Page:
After lengthy deliberation, the judges narrowly awarded victory to Oxford. The judges praised the knowledge and charisma of all the debaters and praised the Cambridge team for their model. The Oxford debaters were able to show successfully in this debate that waiving patents with the method favoured by the proposition might have three key unintended consequences. Firstly, there might be a reduction in R&D in future or more innovative ARTs. Secondly, the move might send a message that any drugs for developing countries will never be profitable. Thirdly, twisting the arm of pharmaceutical companies might make them resentful and less amenable to future public-private initiatives. Furthermore, they were able to explain that there are a number of other barriers to achieving distribution of ARTs. These included additional to cost of drugs, distribution logistics, complex therapeutic regimes, heat degradation of medicines, poor political will and lack of healthcare infrastructure and patient education.
The issues brought up at the debate are applicable to many other infectious diseases in the developing world and there are a number of key points to consider. The ability to purchase ARTs, or indeed any other therapy, in a sustainable manner does require substantial revenue to be raised; however, problems of access do not depend exclusively on having the money available to pay for drugs. In reality, obstacles to progress are often multifactorial. Professor Thomas Pogge has proposed a model similar to that described by the Proposition. He suggests the creation of a Health Impact Fund, where companies that signed up would forgo monopoly pricing, offering their product at cost price, in exchange for a reward based on the global health impact of the new medicine. He highlights the efficiency of this mechanism in maximising spending on impactful solutions, and suggests that the wealthy will also benefit through fewer drug resistant disease strains and potentially through lower costs .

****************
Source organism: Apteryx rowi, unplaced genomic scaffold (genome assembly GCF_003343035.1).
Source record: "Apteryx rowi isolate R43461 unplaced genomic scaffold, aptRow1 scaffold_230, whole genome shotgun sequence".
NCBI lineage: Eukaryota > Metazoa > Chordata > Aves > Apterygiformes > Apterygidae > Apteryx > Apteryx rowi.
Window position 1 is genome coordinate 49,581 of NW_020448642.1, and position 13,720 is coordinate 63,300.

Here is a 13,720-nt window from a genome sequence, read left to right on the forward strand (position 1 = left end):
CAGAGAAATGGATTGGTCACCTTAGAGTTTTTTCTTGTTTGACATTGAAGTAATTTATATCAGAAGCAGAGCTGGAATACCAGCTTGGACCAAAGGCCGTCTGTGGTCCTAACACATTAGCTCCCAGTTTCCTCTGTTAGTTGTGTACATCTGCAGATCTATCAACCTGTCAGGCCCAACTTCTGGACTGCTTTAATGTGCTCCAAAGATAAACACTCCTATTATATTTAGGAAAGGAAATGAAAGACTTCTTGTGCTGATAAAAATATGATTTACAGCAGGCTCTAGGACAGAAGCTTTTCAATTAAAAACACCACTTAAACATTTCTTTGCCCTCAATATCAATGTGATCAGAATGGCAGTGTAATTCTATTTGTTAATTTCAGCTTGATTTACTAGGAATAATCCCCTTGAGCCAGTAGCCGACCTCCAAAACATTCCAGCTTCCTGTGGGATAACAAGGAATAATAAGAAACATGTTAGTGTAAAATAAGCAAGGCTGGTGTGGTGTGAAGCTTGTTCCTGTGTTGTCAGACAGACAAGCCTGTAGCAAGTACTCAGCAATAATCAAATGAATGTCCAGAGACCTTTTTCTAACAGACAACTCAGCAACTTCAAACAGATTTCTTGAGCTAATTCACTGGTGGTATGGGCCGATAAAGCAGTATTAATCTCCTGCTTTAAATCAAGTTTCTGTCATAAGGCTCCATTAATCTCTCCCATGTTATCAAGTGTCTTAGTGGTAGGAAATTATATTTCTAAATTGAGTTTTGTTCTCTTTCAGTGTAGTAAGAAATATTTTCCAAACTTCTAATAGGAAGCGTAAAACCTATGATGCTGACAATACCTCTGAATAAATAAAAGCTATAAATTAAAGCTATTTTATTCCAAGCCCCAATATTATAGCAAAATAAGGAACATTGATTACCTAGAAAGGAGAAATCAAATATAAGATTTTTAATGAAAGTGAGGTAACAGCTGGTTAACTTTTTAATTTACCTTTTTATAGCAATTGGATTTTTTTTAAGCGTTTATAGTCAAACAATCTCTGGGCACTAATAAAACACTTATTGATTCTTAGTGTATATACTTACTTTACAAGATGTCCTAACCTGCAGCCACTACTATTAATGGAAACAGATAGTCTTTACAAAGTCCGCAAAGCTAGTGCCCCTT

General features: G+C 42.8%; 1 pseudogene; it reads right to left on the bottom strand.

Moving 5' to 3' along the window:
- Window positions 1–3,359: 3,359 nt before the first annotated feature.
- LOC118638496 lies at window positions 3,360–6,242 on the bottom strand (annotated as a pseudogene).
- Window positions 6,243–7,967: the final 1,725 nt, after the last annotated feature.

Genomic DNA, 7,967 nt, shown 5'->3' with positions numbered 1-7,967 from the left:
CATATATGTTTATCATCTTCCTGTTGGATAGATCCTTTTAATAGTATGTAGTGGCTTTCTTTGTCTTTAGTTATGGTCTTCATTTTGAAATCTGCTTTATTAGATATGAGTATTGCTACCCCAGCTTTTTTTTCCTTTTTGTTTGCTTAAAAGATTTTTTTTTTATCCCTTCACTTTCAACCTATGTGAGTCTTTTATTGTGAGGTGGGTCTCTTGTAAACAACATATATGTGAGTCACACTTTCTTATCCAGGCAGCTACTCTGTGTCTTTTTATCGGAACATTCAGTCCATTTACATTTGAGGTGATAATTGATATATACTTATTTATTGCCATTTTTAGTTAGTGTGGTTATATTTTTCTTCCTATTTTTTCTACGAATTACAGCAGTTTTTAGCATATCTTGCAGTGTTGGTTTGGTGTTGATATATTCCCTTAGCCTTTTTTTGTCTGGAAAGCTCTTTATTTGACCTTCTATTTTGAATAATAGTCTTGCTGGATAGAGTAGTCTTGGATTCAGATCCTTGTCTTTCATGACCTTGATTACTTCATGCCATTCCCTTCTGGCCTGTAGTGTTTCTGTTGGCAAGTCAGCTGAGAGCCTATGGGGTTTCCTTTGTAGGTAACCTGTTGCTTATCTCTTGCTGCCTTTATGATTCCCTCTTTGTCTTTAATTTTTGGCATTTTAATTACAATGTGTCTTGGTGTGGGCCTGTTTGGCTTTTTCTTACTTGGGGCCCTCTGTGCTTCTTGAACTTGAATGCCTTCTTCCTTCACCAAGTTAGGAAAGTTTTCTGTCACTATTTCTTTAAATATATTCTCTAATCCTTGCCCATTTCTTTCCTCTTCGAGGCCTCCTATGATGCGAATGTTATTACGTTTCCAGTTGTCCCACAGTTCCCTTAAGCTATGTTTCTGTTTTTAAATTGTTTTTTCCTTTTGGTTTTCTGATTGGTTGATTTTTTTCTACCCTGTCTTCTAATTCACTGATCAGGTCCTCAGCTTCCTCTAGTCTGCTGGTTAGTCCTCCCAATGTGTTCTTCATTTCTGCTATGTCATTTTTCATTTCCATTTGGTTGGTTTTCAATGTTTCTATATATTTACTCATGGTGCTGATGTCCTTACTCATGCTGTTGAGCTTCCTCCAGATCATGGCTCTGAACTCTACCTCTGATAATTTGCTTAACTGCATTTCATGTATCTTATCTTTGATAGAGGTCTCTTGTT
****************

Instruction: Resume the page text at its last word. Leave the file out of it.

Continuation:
Research in areas that may not be profitable in developed countries needs to be encouraged. Encouraging private sector involvement is one way to encourage innovation; however, just because research is being produced by means of profit-making institutions does not imply that this is the only (or best) way to encourage the development of new treatments. The Opposition did not provide any evidence for a causal relationship between the profit motive and new drugs.
While it may be a laudable aim to encourage growth within the economies of developing countries, Kenneth Shadlen suggests that it may be difficult for countries to develop their medical industries around TRIPS. Incentives are misaligned by new regulation, such that those firms who have capacity to produce do not want to, since antiretrovirals carry a high cost burden and will be sold at low prices. Generics firms with capacity are more likely to enter the specialised generics market, where resources must be invested to produce the drug but where the capacity for profit is high. Conversely, those firms who would like to enter the antiretroviral generic market typically will not have the capacity to do so. These barriers to entry are in fact part of the rationale for TRIPS, in providing the research-based pharmaceutical sector with protection from generic firms .